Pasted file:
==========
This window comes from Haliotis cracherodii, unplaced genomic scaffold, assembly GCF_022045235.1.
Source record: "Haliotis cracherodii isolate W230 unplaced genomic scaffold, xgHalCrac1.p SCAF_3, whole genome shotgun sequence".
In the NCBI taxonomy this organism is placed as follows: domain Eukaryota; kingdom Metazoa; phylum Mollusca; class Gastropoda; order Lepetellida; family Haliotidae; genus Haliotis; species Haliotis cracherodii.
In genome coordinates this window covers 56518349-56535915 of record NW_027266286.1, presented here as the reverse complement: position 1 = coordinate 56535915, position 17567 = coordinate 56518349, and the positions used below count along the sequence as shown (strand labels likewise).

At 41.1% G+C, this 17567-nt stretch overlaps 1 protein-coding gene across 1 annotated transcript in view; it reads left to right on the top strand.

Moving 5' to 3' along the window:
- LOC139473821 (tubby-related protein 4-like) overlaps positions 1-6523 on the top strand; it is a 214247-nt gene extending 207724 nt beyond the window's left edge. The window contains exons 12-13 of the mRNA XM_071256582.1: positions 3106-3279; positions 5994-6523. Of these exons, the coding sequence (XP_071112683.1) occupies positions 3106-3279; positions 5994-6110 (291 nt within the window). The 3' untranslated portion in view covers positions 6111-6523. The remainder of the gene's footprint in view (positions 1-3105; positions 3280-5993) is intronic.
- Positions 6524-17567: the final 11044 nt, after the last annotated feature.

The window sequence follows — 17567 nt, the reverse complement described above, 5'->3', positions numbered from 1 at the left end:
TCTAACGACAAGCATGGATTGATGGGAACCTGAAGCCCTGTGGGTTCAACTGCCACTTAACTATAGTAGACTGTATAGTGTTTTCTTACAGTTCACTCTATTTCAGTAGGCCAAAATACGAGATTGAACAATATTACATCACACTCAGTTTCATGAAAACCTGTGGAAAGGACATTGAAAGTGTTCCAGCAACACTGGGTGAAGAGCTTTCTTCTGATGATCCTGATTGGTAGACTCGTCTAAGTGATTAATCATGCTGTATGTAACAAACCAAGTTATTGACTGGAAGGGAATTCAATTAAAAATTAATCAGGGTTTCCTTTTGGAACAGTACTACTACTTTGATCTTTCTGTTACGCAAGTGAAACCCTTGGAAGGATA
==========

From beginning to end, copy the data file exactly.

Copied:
This window comes from Haliotis cracherodii, unplaced genomic scaffold, assembly GCF_022045235.1.
Source record: "Haliotis cracherodii isolate W230 unplaced genomic scaffold, xgHalCrac1.p SCAF_3, whole genome shotgun sequence".
In the NCBI taxonomy this organism is placed as follows: domain Eukaryota; kingdom Metazoa; phylum Mollusca; class Gastropoda; order Lepetellida; family Haliotidae; genus Haliotis; species Haliotis cracherodii.
In genome coordinates this window covers 56518349-56535915 of record NW_027266286.1, presented here as the reverse complement: position 1 = coordinate 56535915, position 17567 = coordinate 56518349, and the positions used below count along the sequence as shown (strand labels likewise).

At 41.1% G+C, this 17567-nt stretch overlaps 1 protein-coding gene across 1 annotated transcript in view; it reads left to right on the top strand.

Moving 5' to 3' along the window:
- LOC139473821 (tubby-related protein 4-like) overlaps positions 1-6523 on the top strand; it is a 214247-nt gene extending 207724 nt beyond the window's left edge. The window contains exons 12-13 of the mRNA XM_071256582.1: positions 3106-3279; positions 5994-6523. Of these exons, the coding sequence (XP_071112683.1) occupies positions 3106-3279; positions 5994-6110 (291 nt within the window). The 3' untranslated portion in view covers positions 6111-6523. The remainder of the gene's footprint in view (positions 1-3105; positions 3280-5993) is intronic.
- Positions 6524-17567: the final 11044 nt, after the last annotated feature.

The window sequence follows — 17567 nt, the reverse complement described above, 5'->3', positions numbered from 1 at the left end:
TCTAACGACAAGCATGGATTGATGGGAACCTGAAGCCCTGTGGGTTCAACTGCCACTTAACTATAGTAGACTGTATAGTGTTTTCTTACAGTTCACTCTATTTCAGTAGGCCAAAATACGAGATTGAACAATATTACATCACACTCAGTTTCATGAAAACCTGTGGAAAGGACATTGAAAGTGTTCCAGCAACACTGGGTGAAGAGCTTTCTTCTGATGATCCTGATTGGTAGACTCGTCTAAGTGATTAATCATGCTGTATGTAACAAACCAAGTTATTGACTGGAAGGGAATTCAATTAAAAATTAATCAGGGTTTCCTTTTGGAACAGTACTACTACTTTGATCTTTCTGTTACGCAAGTGAAACCCTTGGAAGGATA